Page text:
Now you’re probably thinking, “That all sounds good too! But how can a middle-market company like ours afford a CGO?”
Enter the fractional CGO. Much like a fractional chief marketing officer (CMO) allows you to hire a slice of a highly experienced strategic marketing professional, a Fractional CGO gives you a slice of an experienced growth catalyst—someone who owns the role of driving growth and can bring together all the disciplines needed to make that happen.
Related Resource: Chief Growth Officer: Description and Overview
The Difference a CGO Can Make
Perhaps the best way to illustrate the impact a skilled CGO can make is to share a SaaS company’s journey in bringing on a Fractional CGO.
This SaaS company initially contracted with Marketri for strategic marketing planning and fractional marketing services. Marketri first developed a strategic marketing plan that set a foundation for attracting the right customer profile into the funnel, using an effective content strategy to nurture them through the funnel until they became warm leads that could be passed on to sales for a product demo.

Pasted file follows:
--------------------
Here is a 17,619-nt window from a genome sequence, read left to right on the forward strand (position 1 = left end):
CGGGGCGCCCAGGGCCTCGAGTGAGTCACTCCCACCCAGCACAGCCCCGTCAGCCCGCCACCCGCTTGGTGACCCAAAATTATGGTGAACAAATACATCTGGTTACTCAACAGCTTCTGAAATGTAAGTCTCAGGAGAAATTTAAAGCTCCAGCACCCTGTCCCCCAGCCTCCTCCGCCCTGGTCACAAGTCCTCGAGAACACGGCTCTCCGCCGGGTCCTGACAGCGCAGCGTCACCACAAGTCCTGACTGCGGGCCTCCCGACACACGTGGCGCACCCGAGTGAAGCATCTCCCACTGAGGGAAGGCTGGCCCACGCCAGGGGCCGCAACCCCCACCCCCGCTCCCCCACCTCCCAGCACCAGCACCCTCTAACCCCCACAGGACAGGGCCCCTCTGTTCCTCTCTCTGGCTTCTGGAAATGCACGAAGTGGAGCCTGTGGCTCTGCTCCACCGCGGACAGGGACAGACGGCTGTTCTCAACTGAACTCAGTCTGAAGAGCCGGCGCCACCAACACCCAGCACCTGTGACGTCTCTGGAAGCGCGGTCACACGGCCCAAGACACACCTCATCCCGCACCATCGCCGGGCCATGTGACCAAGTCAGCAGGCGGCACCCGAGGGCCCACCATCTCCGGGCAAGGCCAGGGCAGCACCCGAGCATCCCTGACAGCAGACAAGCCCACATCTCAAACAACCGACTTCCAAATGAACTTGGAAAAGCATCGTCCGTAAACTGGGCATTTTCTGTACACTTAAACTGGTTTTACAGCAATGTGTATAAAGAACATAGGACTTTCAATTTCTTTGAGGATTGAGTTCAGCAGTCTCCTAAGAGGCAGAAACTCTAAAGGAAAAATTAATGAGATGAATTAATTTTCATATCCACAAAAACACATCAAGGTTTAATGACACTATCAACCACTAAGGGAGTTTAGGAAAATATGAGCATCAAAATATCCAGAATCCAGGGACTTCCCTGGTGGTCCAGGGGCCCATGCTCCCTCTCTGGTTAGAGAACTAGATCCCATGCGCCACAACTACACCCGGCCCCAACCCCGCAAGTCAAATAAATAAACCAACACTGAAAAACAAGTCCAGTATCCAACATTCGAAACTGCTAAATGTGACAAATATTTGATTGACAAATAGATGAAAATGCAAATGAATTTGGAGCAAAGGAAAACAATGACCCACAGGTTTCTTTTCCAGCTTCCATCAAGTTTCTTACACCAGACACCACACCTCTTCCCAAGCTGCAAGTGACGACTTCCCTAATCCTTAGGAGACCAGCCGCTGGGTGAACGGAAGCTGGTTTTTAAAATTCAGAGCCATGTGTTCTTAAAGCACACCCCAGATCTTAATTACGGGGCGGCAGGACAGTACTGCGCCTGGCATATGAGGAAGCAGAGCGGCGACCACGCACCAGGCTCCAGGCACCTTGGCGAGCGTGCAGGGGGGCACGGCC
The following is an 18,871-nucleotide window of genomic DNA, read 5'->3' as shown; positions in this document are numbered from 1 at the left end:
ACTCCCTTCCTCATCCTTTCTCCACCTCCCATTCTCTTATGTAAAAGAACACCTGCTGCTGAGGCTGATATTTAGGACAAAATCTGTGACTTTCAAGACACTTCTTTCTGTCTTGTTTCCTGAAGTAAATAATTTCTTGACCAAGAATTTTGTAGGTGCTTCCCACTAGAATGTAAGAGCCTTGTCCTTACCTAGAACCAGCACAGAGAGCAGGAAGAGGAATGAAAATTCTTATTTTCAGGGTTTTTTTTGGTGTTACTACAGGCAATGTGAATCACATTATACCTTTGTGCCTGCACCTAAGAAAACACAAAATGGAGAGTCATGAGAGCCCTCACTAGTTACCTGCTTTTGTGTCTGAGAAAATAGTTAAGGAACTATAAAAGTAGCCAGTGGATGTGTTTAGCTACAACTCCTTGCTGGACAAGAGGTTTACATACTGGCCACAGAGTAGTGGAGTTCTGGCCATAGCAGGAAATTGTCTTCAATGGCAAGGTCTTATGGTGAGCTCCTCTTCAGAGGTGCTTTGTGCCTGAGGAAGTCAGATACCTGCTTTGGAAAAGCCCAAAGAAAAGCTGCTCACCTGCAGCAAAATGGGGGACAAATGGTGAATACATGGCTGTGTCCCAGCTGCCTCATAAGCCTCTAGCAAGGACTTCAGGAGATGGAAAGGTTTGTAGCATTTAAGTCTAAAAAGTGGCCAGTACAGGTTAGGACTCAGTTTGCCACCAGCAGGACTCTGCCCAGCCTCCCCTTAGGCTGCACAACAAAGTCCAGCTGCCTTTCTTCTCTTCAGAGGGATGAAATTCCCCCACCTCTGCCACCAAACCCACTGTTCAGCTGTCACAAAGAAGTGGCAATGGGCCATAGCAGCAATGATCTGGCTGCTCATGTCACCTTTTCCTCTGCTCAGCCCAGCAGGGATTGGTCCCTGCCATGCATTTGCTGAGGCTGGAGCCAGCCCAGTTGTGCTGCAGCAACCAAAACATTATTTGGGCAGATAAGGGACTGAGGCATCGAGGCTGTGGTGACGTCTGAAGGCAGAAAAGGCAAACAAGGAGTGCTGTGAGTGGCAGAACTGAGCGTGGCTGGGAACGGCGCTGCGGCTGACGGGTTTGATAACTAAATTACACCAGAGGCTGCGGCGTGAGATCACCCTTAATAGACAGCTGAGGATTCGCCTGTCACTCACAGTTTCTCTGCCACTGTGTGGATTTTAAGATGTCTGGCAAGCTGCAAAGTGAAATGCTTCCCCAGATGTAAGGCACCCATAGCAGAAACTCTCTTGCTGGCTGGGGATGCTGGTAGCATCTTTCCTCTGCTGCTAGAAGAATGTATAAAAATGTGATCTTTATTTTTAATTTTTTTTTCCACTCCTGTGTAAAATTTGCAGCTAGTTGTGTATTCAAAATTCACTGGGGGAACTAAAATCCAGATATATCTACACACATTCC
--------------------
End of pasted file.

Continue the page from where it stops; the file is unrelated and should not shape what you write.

But many of the qualified leads that marketing-generated were going stale in the pipeline. While a demo is a strong indication of buyer intent, leads weren’t always ready to buy right away. The sales team would mark the demo as lost and close the account. But this is exactly when sales should be knocking on marketing’s door to stay top-of-mind for the prospect. This creates a closed-loop cycle that continuously meets the needs of the buyer where they are.
Marketing and sales lacked alignment, which meant SDRs spent their time chasing cold leads rather than going after MQLs (which are much warmer leads) that could use a sales touch.
The client asked Marketri to expand its role and serve as the company’s Fractional CGO. The new CGO then got to work aligning everyone involved on how the revenue funnel works and what their role should be in keeping buyers moving through it. Now, it’s clear that:
- Marketing is responsible for bringing the right type of customers into the funnel and nurturing them with the right type of content to turn them first into a Marketing Qualified Lead (a buyer that’s expressed interest) and then a Sales Qualified Lead (a buyer that’s ready to be contacted by sales and is in good position to buy).
- Sales development is responsible for quickly engaging with these warm qualified leads one-on-one, lending a face to the company. During that phase, marketing continues to nurture these leads with content that keeps them moving down the funnel.